In a recent blog post by Circle, the issuer of the fastest-growing stablecoin USD Coin revealed the various sources of backing that underpin its stablecoin USDC.
According to the report and attestation by Multinational tax advisory firm Grant Thorton conducted the audit, the report published on July 20 showed that 61% of USDC’s reserves were held in cash and cash equivalents equating to $13.4 billion, as of May 28.
Stablecoins have continued to play a critical role in the continuous growth of the cryptocurrency sector as they help investors gain exposure to digital assets without necessarily operating a fiat account.
Stablecoins are pegged to the price of a fiat currency—in this case, the U.S. dollar—using matching currency-denominated assets that are held in segregated accounts by the issuer. The total value of assets held in these accounts must be equal to (or greater than) the number of the issuer’s stablecoins currently in circulation.
Per the report, Circle held $22,176,182,251 in its account at the time of the report. Grant Thornton accountants verified that the figure equated to exactly one dollar for every USD Coin in circulation. Further breaking this down reveals that more than 60% of that number, representing $13.4 billion, is held in cash. A quarter of the total reserves are split between Yankee Certificate of Deposits—a type of savings vehicle denominated in dollars—which account for $2.9 billion, and U.S. Treasury securities, which account for $2.7 billion. The remaining 14% is split between commercial paper and corporate bonds.
Circle’s USDC reserve update should make Tether, issuer of USDT stablecoin very worried right now. Tether’s arch-rival’s update is already eliciting positive response from the community in contrast to how the ecosystem took Tether’s first-ever reserve update back then in May. Per that report, 76% of its reserves were held in “cash or cash equivalents”, with the remaining portion held in secured loans, bonds and other investments—including Bitcoin. But that wasn’t really the subject of controversy except that of the 76%, commercial paper and fiduciary deposits made up 65% and 25%, respectively; the figures indicated that less than 3% of Tether’s reserves were held in cash.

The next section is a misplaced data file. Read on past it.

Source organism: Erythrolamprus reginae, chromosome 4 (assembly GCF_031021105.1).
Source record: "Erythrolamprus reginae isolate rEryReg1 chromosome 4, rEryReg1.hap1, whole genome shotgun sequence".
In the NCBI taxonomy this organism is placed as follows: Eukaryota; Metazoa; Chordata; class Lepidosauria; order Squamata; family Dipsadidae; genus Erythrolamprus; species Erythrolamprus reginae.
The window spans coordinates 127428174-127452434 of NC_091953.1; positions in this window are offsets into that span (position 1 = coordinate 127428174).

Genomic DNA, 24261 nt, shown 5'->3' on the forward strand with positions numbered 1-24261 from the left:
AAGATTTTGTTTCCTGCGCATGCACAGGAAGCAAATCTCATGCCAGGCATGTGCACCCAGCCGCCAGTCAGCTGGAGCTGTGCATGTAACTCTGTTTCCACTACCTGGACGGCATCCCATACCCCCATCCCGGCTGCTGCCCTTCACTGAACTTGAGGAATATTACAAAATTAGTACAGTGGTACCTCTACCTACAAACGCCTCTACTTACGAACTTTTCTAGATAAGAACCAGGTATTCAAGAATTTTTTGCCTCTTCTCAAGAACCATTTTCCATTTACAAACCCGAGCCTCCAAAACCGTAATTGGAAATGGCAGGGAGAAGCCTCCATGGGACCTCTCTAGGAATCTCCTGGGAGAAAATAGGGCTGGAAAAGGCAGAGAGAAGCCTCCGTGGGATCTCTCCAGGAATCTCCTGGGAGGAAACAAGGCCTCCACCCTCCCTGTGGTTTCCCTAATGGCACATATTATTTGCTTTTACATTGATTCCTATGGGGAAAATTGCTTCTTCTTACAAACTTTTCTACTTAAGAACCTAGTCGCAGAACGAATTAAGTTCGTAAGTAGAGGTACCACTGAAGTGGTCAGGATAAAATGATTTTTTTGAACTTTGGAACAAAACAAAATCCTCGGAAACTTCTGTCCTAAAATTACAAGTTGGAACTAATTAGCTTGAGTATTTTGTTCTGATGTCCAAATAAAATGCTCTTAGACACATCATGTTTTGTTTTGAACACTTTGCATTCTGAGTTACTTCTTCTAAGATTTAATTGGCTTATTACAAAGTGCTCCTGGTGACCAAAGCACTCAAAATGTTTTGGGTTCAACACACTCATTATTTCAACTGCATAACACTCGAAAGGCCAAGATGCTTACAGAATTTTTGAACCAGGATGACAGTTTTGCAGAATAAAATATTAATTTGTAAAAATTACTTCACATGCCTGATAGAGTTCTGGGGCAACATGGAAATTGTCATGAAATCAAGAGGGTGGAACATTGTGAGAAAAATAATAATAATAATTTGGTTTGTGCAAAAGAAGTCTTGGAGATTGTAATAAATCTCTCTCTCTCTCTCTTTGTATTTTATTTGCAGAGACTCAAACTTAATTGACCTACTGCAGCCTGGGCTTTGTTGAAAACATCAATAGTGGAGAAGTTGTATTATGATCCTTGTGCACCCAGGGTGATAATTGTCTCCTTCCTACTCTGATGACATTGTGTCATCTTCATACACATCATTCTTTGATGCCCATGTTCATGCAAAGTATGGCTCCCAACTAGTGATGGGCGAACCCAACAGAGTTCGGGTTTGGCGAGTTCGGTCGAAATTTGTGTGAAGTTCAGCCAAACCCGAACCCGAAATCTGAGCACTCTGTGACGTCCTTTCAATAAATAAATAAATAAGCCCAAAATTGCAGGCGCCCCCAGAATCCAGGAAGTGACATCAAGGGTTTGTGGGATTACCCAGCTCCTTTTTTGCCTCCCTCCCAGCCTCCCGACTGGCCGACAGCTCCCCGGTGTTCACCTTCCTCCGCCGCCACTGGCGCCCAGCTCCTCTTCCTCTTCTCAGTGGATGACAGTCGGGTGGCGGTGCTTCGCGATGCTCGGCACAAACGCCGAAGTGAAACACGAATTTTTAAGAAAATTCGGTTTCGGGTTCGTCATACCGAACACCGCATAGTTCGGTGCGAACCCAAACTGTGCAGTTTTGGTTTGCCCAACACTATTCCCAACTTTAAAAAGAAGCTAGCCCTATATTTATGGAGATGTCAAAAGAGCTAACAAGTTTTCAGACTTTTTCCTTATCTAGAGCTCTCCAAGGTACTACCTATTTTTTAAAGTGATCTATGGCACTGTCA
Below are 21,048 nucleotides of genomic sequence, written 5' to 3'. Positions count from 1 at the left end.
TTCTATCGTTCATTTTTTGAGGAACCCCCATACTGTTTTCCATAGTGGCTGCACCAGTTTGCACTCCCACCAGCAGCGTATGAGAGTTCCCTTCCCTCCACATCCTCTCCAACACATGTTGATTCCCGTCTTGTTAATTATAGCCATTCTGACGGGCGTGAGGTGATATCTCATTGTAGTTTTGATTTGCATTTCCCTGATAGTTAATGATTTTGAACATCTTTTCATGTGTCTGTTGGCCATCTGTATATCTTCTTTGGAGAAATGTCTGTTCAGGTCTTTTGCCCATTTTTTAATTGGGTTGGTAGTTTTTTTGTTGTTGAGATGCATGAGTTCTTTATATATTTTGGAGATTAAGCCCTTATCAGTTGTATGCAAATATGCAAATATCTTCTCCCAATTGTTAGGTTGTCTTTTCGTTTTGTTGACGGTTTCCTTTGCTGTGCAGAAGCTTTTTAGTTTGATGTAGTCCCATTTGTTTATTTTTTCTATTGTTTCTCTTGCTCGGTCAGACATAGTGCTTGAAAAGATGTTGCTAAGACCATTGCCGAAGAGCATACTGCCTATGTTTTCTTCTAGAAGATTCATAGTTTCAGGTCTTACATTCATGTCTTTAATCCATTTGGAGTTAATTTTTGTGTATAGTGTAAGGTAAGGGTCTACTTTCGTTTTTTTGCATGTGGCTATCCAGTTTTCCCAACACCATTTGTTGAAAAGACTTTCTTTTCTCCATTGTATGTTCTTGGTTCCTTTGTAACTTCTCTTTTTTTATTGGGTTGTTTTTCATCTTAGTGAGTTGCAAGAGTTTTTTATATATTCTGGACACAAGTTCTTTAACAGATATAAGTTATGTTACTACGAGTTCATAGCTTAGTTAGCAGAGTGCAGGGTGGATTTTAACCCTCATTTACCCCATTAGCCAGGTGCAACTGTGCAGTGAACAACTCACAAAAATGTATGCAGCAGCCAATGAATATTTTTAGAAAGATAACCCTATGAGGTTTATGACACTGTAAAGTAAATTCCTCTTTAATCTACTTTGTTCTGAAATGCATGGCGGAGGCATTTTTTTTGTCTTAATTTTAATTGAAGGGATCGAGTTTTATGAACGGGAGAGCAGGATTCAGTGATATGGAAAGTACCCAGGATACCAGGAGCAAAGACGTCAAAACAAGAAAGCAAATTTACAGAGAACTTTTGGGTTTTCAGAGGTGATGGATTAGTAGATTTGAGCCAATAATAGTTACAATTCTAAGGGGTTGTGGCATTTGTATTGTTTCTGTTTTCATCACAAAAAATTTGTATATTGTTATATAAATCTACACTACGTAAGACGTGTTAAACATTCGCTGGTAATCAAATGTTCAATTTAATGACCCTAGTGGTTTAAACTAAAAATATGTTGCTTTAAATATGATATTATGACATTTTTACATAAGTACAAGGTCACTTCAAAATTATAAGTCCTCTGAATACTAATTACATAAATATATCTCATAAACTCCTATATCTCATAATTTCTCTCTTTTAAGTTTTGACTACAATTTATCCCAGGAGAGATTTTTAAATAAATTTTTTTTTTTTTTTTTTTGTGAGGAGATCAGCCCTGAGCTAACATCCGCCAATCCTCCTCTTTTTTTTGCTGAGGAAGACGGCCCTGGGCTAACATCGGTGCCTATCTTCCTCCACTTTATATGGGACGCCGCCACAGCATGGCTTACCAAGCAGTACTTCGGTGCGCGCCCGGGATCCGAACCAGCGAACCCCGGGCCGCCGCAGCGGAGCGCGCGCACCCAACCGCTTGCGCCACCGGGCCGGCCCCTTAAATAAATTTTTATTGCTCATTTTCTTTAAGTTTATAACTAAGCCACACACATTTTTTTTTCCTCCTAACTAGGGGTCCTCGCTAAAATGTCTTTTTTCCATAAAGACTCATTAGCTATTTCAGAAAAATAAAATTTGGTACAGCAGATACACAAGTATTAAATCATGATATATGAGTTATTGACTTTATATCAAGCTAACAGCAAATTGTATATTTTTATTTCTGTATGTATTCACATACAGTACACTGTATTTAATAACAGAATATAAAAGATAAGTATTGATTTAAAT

Circle is already reaping the benefits of its radical transparency as USDT supply has been flat since June 1, while USDC supply has grown by roughly $4B from ~$22B to ~$26B just from a distant $4.1 billion market cap in January. According to the reserve update, Circle pledged to maintain the highest levels of regulatory and prudential standards, which are currently in a state of uncertainty due to increased regulatory scrutiny of cryptocurrencies.
This report represents the thirty-third it has been issuing transparency report since it began issuing USDC in 2018. Although it is not mandated that issues reserve report, Circle seems to be positioning itself to be on the favourable side of an impending stablecoins regulation spectrum. Just this week, Janet Yellen, Federal Reserve Chair Jay Powell and Securities and Exchange Commission (SEC) Chair Gary Gensler, Commodity Futures Trading Commission (CFTC), Federal Deposit Insurance Corporation (FDIC), and Treasury officials retorted to an incoming stablecoins regulations.